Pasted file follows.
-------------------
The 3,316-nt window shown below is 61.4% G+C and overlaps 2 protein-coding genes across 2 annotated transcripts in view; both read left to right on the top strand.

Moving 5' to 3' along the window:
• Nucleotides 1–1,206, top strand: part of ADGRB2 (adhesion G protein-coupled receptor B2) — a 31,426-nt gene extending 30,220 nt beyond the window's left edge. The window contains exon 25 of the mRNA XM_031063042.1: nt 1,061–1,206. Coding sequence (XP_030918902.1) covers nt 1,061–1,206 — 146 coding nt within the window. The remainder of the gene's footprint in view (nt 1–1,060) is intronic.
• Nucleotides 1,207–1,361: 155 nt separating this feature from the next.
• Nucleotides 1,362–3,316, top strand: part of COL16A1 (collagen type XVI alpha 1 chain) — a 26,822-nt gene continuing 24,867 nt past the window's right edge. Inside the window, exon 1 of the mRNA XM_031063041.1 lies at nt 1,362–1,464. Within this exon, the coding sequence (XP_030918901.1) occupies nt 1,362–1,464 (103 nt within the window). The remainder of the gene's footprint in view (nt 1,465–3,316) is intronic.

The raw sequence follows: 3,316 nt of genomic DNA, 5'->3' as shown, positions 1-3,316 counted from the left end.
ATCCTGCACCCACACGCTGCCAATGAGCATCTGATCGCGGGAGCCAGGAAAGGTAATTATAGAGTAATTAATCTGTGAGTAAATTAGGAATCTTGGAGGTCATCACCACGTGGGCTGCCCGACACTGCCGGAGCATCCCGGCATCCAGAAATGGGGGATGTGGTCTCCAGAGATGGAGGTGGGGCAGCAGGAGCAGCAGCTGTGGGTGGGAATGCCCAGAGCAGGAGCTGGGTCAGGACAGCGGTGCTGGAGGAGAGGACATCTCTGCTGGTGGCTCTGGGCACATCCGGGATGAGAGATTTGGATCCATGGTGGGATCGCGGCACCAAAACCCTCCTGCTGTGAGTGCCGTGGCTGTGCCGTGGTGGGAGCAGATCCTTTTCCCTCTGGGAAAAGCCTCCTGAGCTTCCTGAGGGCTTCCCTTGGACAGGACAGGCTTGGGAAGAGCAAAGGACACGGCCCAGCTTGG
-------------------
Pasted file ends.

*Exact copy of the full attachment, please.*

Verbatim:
The 3,316-nt window shown below is 61.4% G+C and overlaps 2 protein-coding genes across 2 annotated transcripts in view; both read left to right on the top strand.

Moving 5' to 3' along the window:
• Nucleotides 1–1,206, top strand: part of ADGRB2 (adhesion G protein-coupled receptor B2) — a 31,426-nt gene extending 30,220 nt beyond the window's left edge. The window contains exon 25 of the mRNA XM_031063042.1: nt 1,061–1,206. Coding sequence (XP_030918902.1) covers nt 1,061–1,206 — 146 coding nt within the window. The remainder of the gene's footprint in view (nt 1–1,060) is intronic.
• Nucleotides 1,207–1,361: 155 nt separating this feature from the next.
• Nucleotides 1,362–3,316, top strand: part of COL16A1 (collagen type XVI alpha 1 chain) — a 26,822-nt gene continuing 24,867 nt past the window's right edge. Inside the window, exon 1 of the mRNA XM_031063041.1 lies at nt 1,362–1,464. Within this exon, the coding sequence (XP_030918901.1) occupies nt 1,362–1,464 (103 nt within the window). The remainder of the gene's footprint in view (nt 1,465–3,316) is intronic.

The raw sequence follows: 3,316 nt of genomic DNA, 5'->3' as shown, positions 1-3,316 counted from the left end.
ATCCTGCACCCACACGCTGCCAATGAGCATCTGATCGCGGGAGCCAGGAAAGGTAATTATAGAGTAATTAATCTGTGAGTAAATTAGGAATCTTGGAGGTCATCACCACGTGGGCTGCCCGACACTGCCGGAGCATCCCGGCATCCAGAAATGGGGGATGTGGTCTCCAGAGATGGAGGTGGGGCAGCAGGAGCAGCAGCTGTGGGTGGGAATGCCCAGAGCAGGAGCTGGGTCAGGACAGCGGTGCTGGAGGAGAGGACATCTCTGCTGGTGGCTCTGGGCACATCCGGGATGAGAGATTTGGATCCATGGTGGGATCGCGGCACCAAAACCCTCCTGCTGTGAGTGCCGTGGCTGTGCCGTGGTGGGAGCAGATCCTTTTCCCTCTGGGAAAAGCCTCCTGAGCTTCCTGAGGGCTTCCCTTGGACAGGACAGGCTTGGGAAGAGCAAAGGACACGGCCCAGCTTGG